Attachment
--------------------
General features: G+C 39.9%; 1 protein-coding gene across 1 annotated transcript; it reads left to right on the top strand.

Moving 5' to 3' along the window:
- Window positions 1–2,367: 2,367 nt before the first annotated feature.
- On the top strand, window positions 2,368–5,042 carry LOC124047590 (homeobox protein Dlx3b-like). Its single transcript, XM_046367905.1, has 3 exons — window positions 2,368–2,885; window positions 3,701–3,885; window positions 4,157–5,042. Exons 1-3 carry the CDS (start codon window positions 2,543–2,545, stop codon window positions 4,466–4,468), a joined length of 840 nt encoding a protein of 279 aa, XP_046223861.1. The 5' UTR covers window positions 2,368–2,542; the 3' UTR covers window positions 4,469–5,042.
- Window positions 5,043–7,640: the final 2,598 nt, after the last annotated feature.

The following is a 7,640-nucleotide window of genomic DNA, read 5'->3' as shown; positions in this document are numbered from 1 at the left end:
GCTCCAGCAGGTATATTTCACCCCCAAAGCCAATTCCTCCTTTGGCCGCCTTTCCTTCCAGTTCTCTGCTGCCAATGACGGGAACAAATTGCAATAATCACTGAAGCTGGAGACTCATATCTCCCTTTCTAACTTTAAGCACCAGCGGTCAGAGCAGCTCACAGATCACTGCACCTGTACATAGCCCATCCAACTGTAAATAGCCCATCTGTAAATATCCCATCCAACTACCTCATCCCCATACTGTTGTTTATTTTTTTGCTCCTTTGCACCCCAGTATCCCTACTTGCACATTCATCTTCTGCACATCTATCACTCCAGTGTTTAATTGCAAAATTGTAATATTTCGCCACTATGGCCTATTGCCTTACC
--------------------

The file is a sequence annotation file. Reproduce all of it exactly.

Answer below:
General features: G+C 39.9%; 1 protein-coding gene across 1 annotated transcript; it reads left to right on the top strand.

Moving 5' to 3' along the window:
- Window positions 1–2,367: 2,367 nt before the first annotated feature.
- On the top strand, window positions 2,368–5,042 carry LOC124047590 (homeobox protein Dlx3b-like). Its single transcript, XM_046367905.1, has 3 exons — window positions 2,368–2,885; window positions 3,701–3,885; window positions 4,157–5,042. Exons 1-3 carry the CDS (start codon window positions 2,543–2,545, stop codon window positions 4,466–4,468), a joined length of 840 nt encoding a protein of 279 aa, XP_046223861.1. The 5' UTR covers window positions 2,368–2,542; the 3' UTR covers window positions 4,469–5,042.
- Window positions 5,043–7,640: the final 2,598 nt, after the last annotated feature.

The following is a 7,640-nucleotide window of genomic DNA, read 5'->3' as shown; positions in this document are numbered from 1 at the left end:
GCTCCAGCAGGTATATTTCACCCCCAAAGCCAATTCCTCCTTTGGCCGCCTTTCCTTCCAGTTCTCTGCTGCCAATGACGGGAACAAATTGCAATAATCACTGAAGCTGGAGACTCATATCTCCCTTTCTAACTTTAAGCACCAGCGGTCAGAGCAGCTCACAGATCACTGCACCTGTACATAGCCCATCCAACTGTAAATAGCCCATCTGTAAATATCCCATCCAACTACCTCATCCCCATACTGTTGTTTATTTTTTTGCTCCTTTGCACCCCAGTATCCCTACTTGCACATTCATCTTCTGCACATCTATCACTCCAGTGTTTAATTGCAAAATTGTAATATTTCGCCACTATGGCCTATTGCCTTACC